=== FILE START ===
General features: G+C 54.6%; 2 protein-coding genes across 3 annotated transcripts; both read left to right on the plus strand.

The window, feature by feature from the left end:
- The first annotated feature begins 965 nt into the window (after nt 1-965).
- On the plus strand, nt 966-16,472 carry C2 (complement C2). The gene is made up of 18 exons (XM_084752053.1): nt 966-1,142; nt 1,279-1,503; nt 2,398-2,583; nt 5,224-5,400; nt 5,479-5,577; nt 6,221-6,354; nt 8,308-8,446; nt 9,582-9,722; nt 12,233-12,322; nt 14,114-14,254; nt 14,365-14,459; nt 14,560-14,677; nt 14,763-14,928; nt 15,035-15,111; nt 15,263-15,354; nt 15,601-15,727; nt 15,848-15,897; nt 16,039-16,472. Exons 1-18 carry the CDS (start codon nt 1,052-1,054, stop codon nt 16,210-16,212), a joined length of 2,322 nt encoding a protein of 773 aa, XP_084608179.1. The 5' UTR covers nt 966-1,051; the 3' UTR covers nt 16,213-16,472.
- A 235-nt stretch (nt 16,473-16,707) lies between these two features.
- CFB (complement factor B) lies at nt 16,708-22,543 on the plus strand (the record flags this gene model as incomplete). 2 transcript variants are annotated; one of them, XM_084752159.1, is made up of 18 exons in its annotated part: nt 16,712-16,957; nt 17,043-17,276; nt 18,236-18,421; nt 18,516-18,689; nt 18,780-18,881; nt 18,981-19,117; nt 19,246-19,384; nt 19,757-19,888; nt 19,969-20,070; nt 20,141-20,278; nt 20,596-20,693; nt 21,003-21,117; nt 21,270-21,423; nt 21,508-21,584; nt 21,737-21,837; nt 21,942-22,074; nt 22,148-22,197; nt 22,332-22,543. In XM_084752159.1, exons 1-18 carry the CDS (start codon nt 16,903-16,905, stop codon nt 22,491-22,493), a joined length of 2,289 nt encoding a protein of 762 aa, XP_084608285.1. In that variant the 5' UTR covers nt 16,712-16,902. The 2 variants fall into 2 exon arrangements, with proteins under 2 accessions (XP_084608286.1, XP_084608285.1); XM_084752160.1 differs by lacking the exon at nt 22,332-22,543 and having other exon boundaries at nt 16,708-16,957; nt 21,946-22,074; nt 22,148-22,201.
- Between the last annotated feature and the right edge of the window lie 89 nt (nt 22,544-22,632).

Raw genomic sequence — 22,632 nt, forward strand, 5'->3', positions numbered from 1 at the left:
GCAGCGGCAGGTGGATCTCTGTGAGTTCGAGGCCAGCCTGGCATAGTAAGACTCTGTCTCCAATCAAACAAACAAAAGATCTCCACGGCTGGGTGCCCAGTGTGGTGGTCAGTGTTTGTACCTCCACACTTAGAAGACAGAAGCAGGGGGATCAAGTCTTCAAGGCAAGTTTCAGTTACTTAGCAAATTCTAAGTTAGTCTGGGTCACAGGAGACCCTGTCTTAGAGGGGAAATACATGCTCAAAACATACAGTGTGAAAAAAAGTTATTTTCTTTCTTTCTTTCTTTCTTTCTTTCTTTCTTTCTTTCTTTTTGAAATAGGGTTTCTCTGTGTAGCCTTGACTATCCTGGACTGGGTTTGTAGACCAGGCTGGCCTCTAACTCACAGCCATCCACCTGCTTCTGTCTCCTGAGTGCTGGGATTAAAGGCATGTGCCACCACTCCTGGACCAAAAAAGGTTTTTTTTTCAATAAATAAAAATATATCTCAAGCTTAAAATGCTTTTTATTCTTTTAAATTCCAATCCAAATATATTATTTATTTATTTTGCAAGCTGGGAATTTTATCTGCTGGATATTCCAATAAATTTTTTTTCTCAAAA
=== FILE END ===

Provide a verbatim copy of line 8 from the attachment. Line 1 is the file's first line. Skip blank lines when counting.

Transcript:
Raw genomic sequence — 22,632 nt, forward strand, 5'->3', positions numbered from 1 at the left: